Promulgating misinformation – whether intentional or not – pollutes democratic discourse, makes it more difficult for citizens to cast informed votes, and limits the ability to participate meaningfully in public debate.
    When people use their public platform to make false claims, such as Muslims being responsible for “70% of the violence in the world today,” they give credence to fringe activists and politicians who are pushing extreme anti-Islam policies, such as banning all Muslims from immigrating to the United States. Remarks like these are not thoughtful criticisms of Islam — they are factually incorrect statements that some people will accept as fact and, as a result, have a distorted view of all Muslim people.
    We take your criticism seriously, and will take it under advisement when writing on this topic in the future.
    Sincerely,
    SPLC

    • Ken Kukec
      Posted November 2, 2016 at 1:49 pm | Permalink

      Well, then, will the SPLC be changing the name of its list to “Field Guide to People Who Sometimes Say Inaccurate Stuff About Islam”?

      • Ken Kukec
        Posted November 2, 2016 at 2:04 pm | Permalink

        The remit of the SPLC panel members who issued this field-guide manual was to call out so-called “hate speech.” They’re not mullahs charged with correcting misinterpretations of Islam.

    • Posted November 2, 2016 at 3:07 pm | Permalink

      Ok then SPLC, who are you accusing of saying that Muslims are responsible for “70% of the violence in the world today” and the other things?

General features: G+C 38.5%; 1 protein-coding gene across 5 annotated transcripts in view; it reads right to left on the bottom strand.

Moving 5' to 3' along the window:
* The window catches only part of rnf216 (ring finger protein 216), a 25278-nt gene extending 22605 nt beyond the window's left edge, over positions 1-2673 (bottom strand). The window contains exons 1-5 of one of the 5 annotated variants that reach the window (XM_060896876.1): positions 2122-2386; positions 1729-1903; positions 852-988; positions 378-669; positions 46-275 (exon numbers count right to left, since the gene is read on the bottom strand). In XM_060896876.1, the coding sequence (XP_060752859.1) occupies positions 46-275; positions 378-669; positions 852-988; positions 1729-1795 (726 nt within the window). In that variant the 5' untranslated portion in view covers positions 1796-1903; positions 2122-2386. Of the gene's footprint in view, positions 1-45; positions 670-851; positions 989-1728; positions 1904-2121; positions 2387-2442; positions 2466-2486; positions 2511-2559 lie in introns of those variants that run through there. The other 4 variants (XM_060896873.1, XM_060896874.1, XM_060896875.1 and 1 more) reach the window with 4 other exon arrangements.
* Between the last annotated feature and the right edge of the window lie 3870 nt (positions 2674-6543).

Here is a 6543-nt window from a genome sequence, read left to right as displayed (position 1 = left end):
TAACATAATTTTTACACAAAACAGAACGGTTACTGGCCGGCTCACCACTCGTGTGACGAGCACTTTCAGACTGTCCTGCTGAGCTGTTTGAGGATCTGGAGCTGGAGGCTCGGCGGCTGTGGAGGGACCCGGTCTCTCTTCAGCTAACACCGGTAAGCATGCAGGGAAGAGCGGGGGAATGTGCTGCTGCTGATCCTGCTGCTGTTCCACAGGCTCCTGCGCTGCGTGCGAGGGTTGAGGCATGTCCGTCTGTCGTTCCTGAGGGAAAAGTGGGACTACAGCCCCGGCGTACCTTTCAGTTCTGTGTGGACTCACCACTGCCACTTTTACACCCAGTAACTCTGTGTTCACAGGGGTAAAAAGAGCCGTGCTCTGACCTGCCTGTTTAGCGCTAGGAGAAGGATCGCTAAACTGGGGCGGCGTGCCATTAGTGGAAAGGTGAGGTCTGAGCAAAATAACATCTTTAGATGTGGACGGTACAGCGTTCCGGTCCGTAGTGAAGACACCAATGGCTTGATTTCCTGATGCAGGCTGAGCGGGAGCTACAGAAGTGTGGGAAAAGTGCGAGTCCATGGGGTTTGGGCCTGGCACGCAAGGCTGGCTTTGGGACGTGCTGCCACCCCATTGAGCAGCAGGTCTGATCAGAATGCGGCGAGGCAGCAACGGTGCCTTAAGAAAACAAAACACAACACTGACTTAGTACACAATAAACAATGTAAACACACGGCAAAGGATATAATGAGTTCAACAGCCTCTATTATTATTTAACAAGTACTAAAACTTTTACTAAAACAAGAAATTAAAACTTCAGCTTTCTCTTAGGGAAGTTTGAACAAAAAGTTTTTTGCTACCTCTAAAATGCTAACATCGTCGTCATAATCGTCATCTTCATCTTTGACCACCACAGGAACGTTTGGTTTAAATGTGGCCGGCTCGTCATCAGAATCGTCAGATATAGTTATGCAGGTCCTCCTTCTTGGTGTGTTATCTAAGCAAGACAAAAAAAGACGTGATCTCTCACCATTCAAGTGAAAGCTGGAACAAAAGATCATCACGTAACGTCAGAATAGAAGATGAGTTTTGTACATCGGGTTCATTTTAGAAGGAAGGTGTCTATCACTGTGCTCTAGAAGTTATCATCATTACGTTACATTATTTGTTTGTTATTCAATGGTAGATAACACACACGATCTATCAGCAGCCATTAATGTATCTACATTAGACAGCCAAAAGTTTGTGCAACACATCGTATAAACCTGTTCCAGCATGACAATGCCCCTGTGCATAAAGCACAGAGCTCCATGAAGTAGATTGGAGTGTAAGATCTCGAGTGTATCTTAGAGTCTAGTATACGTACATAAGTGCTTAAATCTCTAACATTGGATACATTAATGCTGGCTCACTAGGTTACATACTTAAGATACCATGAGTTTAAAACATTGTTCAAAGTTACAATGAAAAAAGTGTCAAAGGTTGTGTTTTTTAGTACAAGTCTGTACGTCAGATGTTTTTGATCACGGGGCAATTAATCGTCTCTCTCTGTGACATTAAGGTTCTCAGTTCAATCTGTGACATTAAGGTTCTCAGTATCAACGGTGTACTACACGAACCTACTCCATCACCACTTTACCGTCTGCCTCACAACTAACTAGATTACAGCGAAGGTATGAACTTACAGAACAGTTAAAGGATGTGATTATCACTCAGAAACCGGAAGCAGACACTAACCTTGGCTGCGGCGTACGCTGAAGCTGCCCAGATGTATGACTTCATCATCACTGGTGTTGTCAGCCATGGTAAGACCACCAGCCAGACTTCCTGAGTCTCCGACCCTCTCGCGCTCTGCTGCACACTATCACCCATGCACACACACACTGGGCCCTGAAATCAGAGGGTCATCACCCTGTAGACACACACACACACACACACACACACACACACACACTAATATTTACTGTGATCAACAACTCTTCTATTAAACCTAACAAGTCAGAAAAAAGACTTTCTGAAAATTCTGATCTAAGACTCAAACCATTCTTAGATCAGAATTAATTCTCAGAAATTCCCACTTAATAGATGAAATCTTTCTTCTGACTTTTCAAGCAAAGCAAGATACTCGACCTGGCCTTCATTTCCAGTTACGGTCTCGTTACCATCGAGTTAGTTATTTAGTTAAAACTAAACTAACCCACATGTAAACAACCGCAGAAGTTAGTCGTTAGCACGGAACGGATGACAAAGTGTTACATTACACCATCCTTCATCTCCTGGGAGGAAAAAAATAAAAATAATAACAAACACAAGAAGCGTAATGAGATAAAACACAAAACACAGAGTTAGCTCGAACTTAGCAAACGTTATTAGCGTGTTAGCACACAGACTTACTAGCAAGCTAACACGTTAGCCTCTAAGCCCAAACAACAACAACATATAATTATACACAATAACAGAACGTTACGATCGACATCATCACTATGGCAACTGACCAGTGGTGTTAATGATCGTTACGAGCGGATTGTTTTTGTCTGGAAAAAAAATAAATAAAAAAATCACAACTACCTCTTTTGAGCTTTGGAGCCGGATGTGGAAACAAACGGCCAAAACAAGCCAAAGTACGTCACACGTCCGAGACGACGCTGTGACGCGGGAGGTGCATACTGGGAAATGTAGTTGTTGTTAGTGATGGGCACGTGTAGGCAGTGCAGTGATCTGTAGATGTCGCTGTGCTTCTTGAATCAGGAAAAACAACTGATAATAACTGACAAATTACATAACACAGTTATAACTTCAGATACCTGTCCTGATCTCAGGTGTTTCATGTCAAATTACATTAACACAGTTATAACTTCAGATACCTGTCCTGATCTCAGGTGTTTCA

• Brit
        Posted November 6, 2016 at 8:42 am | Permalink

        Call me an anti-muslim, racist, bigot if you must, but as a non-expert on the subject, “70% of the violence in the world today” doesn’t seem at all unreasonable, an underestimate more likely. For goodness sake! Islam has pretty much the whole world so terrified that most are in full appeasement mode.

        I call for everyone on this dangerous list to be supported. Not just Ali and Nawaz.

  16. Mark Sturtevant
    Posted November 2, 2016 at 1:55 pm | Permalink

    Well, color me surprised (but not really). Since this organization has already decided that theirs is the moral high ground, then it follows that any criticism of it is automatically immoral.

  17. Jeff
    Posted November 2, 2016 at 3:02 pm | Permalink

    I emailed SPLC about this issue – take note of their “defense.” The only specific justification I got for stonewalling Maajid was that “some” people have said that Muslims are responsible for 70% of the violence in the world.